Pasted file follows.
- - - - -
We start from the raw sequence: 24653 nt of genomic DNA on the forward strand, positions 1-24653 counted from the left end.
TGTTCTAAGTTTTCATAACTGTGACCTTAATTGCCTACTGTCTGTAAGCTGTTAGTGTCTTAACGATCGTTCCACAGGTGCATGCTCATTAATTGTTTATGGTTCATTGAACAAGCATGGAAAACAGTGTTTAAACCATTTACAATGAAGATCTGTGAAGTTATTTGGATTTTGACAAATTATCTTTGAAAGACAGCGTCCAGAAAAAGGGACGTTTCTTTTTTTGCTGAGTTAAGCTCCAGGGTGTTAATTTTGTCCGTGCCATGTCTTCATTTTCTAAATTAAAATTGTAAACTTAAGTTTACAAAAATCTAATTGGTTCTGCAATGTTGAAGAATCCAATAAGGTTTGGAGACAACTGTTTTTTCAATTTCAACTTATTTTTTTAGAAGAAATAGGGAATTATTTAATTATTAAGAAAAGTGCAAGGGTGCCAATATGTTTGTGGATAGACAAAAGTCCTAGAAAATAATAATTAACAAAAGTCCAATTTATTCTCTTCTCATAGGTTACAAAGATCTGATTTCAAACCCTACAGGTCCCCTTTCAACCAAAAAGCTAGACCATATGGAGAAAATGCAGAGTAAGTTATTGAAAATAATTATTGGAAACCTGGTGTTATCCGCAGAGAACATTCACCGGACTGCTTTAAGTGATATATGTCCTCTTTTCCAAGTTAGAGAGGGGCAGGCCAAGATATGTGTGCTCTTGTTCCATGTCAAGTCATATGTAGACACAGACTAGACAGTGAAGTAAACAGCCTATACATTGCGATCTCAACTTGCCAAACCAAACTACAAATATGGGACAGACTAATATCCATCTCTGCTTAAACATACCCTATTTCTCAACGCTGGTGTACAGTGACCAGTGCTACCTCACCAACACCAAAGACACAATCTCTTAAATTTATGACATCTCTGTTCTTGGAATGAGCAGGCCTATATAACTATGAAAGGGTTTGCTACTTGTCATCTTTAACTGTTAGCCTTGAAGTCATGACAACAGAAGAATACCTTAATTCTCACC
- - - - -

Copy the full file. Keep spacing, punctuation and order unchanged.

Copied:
We start from the raw sequence: 24653 nt of genomic DNA on the forward strand, positions 1-24653 counted from the left end.
TGTTCTAAGTTTTCATAACTGTGACCTTAATTGCCTACTGTCTGTAAGCTGTTAGTGTCTTAACGATCGTTCCACAGGTGCATGCTCATTAATTGTTTATGGTTCATTGAACAAGCATGGAAAACAGTGTTTAAACCATTTACAATGAAGATCTGTGAAGTTATTTGGATTTTGACAAATTATCTTTGAAAGACAGCGTCCAGAAAAAGGGACGTTTCTTTTTTTGCTGAGTTAAGCTCCAGGGTGTTAATTTTGTCCGTGCCATGTCTTCATTTTCTAAATTAAAATTGTAAACTTAAGTTTACAAAAATCTAATTGGTTCTGCAATGTTGAAGAATCCAATAAGGTTTGGAGACAACTGTTTTTTCAATTTCAACTTATTTTTTTAGAAGAAATAGGGAATTATTTAATTATTAAGAAAAGTGCAAGGGTGCCAATATGTTTGTGGATAGACAAAAGTCCTAGAAAATAATAATTAACAAAAGTCCAATTTATTCTCTTCTCATAGGTTACAAAGATCTGATTTCAAACCCTACAGGTCCCCTTTCAACCAAAAAGCTAGACCATATGGAGAAAATGCAGAGTAAGTTATTGAAAATAATTATTGGAAACCTGGTGTTATCCGCAGAGAACATTCACCGGACTGCTTTAAGTGATATATGTCCTCTTTTCCAAGTTAGAGAGGGGCAGGCCAAGATATGTGTGCTCTTGTTCCATGTCAAGTCATATGTAGACACAGACTAGACAGTGAAGTAAACAGCCTATACATTGCGATCTCAACTTGCCAAACCAAACTACAAATATGGGACAGACTAATATCCATCTCTGCTTAAACATACCCTATTTCTCAACGCTGGTGTACAGTGACCAGTGCTACCTCACCAACACCAAAGACACAATCTCTTAAATTTATGACATCTCTGTTCTTGGAATGAGCAGGCCTATATAACTATGAAAGGGTTTGCTACTTGTCATCTTTAACTGTTAGCCTTGAAGTCATGACAACAGAAGAATACCTTAATTCTCACC